How Annihilation Nails the Complex Reality of Depression

By
The women of Annihilation. Photo: Peter Mountain/Paramount Pictures

Let’s talk about what it means to destroy yourself.

In the relatively short time I’ve been alive, I have made an art out of self-destruction. I’ve placed myself in frightening situations just to feel something, anything but the crushing depression that often rewires my life. I’ve sought oblivion at the bottom of the bottle and in the arms of a rakish stranger. I’ve lost count of the suicide notes I’ve written, the attempts I’ve planned. If pressed, I’d say I learned the art of self-destruction from my mother. She would blow up her life — financially, professionally, romantically — in ways that meant my brother and I became collateral damage, forced to adapt amid the wreckage in order to survive. It’s also a matter of misfiring brain chemistry that comes with having bipolar disorder type II. It’s become a way of being, a prism through which I’ve written the narrative of my life. Cinema has struggled to capture the texture and complexity of this experience, especially when it centers on women. Perhaps this is why Annihilation feels like such a revelation.

Conversations around Alex Garland’s sophomore effort have largely invited a wholly cerebral reading of the film, as if it were a puzzle begging to be solved. But I was struck by what a complex, sensual experience it was. When I walked out of the theater after seeing it for the first time, I felt like I was coming undone. Tears welled in my eyes and my footsteps were skittish, despite having walked that same path numerous times before. In the theater, I recoiled, yelped, cowered, and craned my neck upward in awe. It’s a masterwork I felt in my nerve endings, a brutal, gorgeous meditation on the rigors of depression and the human impulse toward self-destruction. These themes ripple through every facet of Annihilation — the tremendous performances, the dream-like story, and the fracturing, baroque swampland the characters trudge through, searching for oblivion and serenity in equal measure.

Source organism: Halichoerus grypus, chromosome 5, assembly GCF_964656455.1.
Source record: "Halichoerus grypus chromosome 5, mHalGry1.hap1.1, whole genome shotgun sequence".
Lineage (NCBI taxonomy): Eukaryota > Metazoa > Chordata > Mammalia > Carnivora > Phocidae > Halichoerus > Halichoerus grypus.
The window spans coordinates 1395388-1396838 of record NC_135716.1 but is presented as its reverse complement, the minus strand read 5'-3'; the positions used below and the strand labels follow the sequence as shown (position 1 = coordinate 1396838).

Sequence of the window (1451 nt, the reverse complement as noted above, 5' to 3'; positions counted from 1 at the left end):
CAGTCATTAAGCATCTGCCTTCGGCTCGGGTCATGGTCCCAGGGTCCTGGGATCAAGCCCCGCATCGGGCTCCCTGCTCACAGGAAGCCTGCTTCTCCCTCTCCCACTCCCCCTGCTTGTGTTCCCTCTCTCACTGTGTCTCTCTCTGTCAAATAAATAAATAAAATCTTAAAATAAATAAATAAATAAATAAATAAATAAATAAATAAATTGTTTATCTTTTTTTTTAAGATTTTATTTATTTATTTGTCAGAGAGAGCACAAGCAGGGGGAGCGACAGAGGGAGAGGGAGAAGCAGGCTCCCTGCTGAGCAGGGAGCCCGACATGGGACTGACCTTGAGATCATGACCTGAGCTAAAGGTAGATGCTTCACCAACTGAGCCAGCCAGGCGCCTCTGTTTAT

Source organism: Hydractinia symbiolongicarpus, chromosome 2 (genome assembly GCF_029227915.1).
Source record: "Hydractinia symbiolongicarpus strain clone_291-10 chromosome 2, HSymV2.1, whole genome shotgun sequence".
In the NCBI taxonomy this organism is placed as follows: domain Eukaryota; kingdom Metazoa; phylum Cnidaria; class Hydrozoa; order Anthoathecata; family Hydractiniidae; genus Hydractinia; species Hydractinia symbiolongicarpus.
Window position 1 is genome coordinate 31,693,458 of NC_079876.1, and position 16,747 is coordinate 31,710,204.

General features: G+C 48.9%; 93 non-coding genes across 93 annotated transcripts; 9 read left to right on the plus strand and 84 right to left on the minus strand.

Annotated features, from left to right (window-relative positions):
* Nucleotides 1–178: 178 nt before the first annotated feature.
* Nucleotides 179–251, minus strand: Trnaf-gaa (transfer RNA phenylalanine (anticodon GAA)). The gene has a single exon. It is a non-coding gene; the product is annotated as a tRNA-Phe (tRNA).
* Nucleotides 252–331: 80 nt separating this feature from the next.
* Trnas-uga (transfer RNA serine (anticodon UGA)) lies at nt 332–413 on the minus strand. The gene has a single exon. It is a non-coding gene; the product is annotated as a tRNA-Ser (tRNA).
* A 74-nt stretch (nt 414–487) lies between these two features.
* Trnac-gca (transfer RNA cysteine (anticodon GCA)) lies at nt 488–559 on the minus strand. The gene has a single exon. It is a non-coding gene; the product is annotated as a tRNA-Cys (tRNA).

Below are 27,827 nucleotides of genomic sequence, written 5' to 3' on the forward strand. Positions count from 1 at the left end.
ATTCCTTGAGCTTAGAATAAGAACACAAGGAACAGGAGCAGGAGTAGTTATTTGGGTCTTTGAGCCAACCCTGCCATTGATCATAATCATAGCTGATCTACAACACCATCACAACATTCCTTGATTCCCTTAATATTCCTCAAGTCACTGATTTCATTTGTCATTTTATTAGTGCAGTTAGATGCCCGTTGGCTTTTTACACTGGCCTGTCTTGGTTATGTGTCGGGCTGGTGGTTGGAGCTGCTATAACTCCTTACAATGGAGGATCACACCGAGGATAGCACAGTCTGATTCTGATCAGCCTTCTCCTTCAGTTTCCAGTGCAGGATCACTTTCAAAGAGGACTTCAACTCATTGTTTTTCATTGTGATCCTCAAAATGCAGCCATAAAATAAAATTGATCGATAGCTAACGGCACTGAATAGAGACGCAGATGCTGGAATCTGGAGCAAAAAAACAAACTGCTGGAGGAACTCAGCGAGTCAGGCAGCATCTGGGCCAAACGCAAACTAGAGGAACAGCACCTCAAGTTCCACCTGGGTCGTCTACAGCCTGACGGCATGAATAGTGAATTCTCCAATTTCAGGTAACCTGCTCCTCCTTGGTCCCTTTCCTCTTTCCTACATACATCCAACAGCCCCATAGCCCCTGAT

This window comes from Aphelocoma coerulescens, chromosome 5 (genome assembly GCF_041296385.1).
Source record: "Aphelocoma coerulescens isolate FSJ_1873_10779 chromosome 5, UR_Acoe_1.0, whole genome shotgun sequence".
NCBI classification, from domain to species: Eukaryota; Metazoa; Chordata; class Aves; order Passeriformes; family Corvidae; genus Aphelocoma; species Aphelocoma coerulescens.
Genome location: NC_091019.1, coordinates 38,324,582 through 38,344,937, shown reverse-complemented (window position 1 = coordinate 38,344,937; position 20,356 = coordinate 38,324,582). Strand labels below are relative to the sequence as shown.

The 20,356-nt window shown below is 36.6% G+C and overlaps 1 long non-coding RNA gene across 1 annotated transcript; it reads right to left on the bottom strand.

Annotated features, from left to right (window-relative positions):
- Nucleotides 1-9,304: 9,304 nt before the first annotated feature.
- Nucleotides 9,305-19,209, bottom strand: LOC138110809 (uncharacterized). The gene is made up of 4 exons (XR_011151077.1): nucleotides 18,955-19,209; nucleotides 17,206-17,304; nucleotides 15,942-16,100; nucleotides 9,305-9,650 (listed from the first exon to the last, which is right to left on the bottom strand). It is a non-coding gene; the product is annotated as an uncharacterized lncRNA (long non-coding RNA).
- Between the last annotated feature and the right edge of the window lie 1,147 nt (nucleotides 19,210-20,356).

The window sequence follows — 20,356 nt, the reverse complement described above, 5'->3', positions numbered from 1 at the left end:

The film centers on Lena (Natalie Portman), a steely yet clearly fractured biologist and professor with a past tenure in the Army, where she met her husband, Kane (Oscar Isaac). It has been about a year since she’s spoken to him as he’s been on a covert mission, leading to a frightful uncertainty as to whether he’s dead or simply missing in action. One night, he shows up at their home unannounced. He’s withdrawn, changed in ways that frighten Lena even if she can’t discern exactly why. The terror only heightens from there as he spits up blood, his organs failing. Before they can make it to the hospital, they’re swooped up by government officials. Lena soon learns Kane is the only person to return from a group mission into what’s known as Area X — a swath of Florida swampland undergoing a strange ecological phenomena that is expanding. Lena joins a group of women meant to travel into the unstable terrain to bring back data. Each of them has dealt with past traumas that led them to volunteer for what can only be deemed a suicide mission — psychologist and team leader Dr. Ventress (Jennifer Jason Leigh), paramedic Anya Thorensen (Gina Rodriguez proving her action-star bona fides), geologist Cass Sheppard (Tuva Novotny), and soft-spoken physicist Josie Radek (Tessa Thompson).